IX CHALLENGING AWARDS
There are several ways to challenge an act or omission of an arbitrary or illegal nature committed by a procuring entity during a tender procedure or in the subsequent execution of the contract.
At both stages, the procuring entity can always be requested to make an administrative reconsideration of its decision, which should be conducted within five working days. In cases of refusal, it can be requested that the administrative hierarchical appeal be made known to its administrative superior. Likewise, a complaint of illegality, in which the procuring entity is accused of having committed arbitrary or illegal acts, can always be filed before the Comptrollership General.
During the pre-contractual stage, a special action exists to challenge an arbitrary or illegal act committed during the bidding process that may be brought before the Public Procurement Tribunal. Through this action for annulment, any arbitrary or illegal act committed by the procuring entity from the time it called for the public tender up to its award of the respective contract may be challenged. During this stage, complaints denouncing malpractices during tender processes can also be filed before the Office of Public Procurement, which acts as an enforcement body with regard to public entities that have called tender processes.
With regard to the execution stage of the contract, a constitutional action for protection can be brought before the Court of Appeal if such execution is injuring any constitutional right. Similarly, ordinary actions recognised under public law, such as an action regarding the pecuniary liability of the state and an invalidity action, can also be filed before the common tribunals.
The following table provides an outline of the actions that can be taken:
Administrative reconsideration of a decision
The same procuring entity
Five business days
One to two months
Administrative hierarchical appeal
The same public entity that issued the challenged decision
Five business days (the appeal must be filed simultaneously with the administrative reconsideration of the decision)
One to two months
Complaint of illegality
Six to eight months
Action for annulment
Public Procurement Tribunal
10 business days
Denouncement of malpractices
Office of Public Procurement
Constitutional action to protect constitutional rights
Court of Appeal
30 calendar days
Three to five months
Although there is no deadline to file common actions, there is a limit to the general procedure (statute of limitation)
Five years or more
Finally, it should be mentioned that there are several special arbitration proceedings with regard to some administrative contracts, such as in the case of public works concessions, contracts for shared urban financing and concession contracts for public land.
ii Grounds for challenge
To substantiate a challenge, it suffices that the procuring entity that has called for a tender process, or with whom a contract has been concluded, has committed an action or omission of an arbitrary or illegal nature; and that the competitor or contractor has been affected as a result of that action or omission.
During the execution of a contract, the procuring entity is entitled to impose on the contractor fines for breaches of its contractual obligations or to enforce the guarantees established in its favour in the contract. Similarly, the public entity is allowed to terminate the contract early in cases of a serious breach of the contractor’s obligations or if the contractor becomes insolvent.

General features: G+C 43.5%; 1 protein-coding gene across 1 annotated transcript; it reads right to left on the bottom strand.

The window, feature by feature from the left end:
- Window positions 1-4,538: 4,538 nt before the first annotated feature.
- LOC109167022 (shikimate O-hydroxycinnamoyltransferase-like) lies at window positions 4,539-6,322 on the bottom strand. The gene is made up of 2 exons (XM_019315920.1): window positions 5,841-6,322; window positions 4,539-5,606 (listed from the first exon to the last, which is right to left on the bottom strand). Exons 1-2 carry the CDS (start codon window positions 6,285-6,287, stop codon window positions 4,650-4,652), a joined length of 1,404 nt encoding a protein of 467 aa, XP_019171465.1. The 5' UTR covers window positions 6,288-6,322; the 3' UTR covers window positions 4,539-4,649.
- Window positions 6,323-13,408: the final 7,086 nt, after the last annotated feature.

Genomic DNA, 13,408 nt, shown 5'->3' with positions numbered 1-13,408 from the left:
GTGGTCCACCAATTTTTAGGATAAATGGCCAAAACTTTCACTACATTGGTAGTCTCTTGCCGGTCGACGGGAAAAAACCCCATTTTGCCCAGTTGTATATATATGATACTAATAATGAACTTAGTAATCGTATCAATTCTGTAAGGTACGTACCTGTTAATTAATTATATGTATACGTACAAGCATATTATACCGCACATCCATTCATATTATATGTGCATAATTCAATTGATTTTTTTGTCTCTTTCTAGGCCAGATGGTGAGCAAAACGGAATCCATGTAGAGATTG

The contractor may challenge at an administrative or judicial level the decisions of the procuring entity that called a tender process or with whom the contractor concluded a contract. At the administrative level, the procuring entity usually will not grant a preliminary injunction preventing the conclusion or execution of the awarded contract. Therefore, in practice, a preliminary injunction will always have to be requested from the Public Procurement Tribunal or from the ordinary tribunals. In this regard, it should be mentioned that the tribunals are not very propitious in granting such measures at a preliminary stage of a challenge. Notwithstanding the foregoing, to settle the dispute, the tribunals will have broad freedom to grant the injunction requested by the petitioner’s request, even if this means annulling the tender process or the previously concluded contract.
An amendment to the Law on Administrative Contracts of Supply and Services is yet to be announced, its main purpose being to extend the scope of the Public Procurement Tribunal and provide more detailed regulation on how to deal with conflicts of interest during the evaluation of the offer in a tender process.
The Office of Public Procurement has been focused on increasing the participation of small and medium-sized enterprises in the public procurement market, which has led to sales at the Office of Public Procurement reaching more than 59 per cent of the national amount. Following this and the continuous development of transparency and efficiency policies, the focus has been on the modernisation of the purchase platforms, including the strengthening of e-commerce. This is aimed at, among others, improving payment periods, which can constitute a major problem, particularly for small and medium-sized enterprises.
A new website is therefore being planned for the Public Procurement Tribunal, designed to allow the online processing of challenges, which is directly related to the recent Electronic Processing Law.8
1 José Luis Lara is a partner and Antonia Schneider is a junior associate at Philippi Prietocarrizosa Ferrero DU & Uria. This chapter is an update of last year’s version prepared by José Luis Lara and Antonia Schneider.
4 www.observatoriofiscal.cl; datosabiertos.chilecompra.cl.
5 In Chile, this technical expression refers to the duty of the state to ensure free competition among competitors, which is broader than equal treatment.
6 For example, www.concesiones.cl regarding public work concessions.
7 For example, www.concesiones.cl regarding public work concessions.
8 Law No. 20.886.